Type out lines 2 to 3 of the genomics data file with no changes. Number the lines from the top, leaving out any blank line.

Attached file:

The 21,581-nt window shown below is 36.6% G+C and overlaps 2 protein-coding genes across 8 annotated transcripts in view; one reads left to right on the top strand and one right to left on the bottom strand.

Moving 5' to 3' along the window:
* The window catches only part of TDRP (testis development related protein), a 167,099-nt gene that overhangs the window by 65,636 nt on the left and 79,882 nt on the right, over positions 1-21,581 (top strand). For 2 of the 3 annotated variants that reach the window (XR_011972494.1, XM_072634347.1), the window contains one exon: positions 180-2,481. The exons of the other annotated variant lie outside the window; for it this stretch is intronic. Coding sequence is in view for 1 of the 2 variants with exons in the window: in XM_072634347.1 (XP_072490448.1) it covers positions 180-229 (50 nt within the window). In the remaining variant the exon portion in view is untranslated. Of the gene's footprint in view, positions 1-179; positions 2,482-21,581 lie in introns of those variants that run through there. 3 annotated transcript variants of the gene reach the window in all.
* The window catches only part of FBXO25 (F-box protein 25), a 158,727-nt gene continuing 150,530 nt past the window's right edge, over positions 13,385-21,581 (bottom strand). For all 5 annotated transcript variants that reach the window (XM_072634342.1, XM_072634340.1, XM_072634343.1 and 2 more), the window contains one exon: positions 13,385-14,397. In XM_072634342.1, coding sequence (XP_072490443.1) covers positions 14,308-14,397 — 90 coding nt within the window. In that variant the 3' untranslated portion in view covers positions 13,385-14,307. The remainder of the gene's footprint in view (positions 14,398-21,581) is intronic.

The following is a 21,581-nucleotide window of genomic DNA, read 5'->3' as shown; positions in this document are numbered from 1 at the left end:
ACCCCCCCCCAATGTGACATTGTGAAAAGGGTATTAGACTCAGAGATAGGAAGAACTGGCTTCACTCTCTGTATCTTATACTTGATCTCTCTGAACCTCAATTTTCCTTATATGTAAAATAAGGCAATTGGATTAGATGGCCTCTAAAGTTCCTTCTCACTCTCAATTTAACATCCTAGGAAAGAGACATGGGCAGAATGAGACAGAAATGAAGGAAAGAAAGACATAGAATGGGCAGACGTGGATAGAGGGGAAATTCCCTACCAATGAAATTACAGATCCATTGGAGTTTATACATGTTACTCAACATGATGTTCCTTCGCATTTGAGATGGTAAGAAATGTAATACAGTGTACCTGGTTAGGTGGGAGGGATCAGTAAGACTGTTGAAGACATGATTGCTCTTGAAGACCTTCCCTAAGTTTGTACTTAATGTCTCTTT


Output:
Moving 5' to 3' along the window:
* The window catches only part of TDRP (testis development related protein), a 167,099-nt gene that overhangs the window by 65,636 nt on the left and 79,882 nt on the right, over positions 1-21,581 (top strand). For 2 of the 3 annotated variants that reach the window (XR_011972494.1, XM_072634347.1), the window contains one exon: positions 180-2,481. The exons of the other annotated variant lie outside the window; for it this stretch is intronic. Coding sequence is in view for 1 of the 2 variants with exons in the window: in XM_072634347.1 (XP_072490448.1) it covers positions 180-229 (50 nt within the window). In the remaining variant the exon portion in view is untranslated. Of the gene's footprint in view, positions 1-179; positions 2,482-21,581 lie in introns of those variants that run through there. 3 annotated transcript variants of the gene reach the window in all.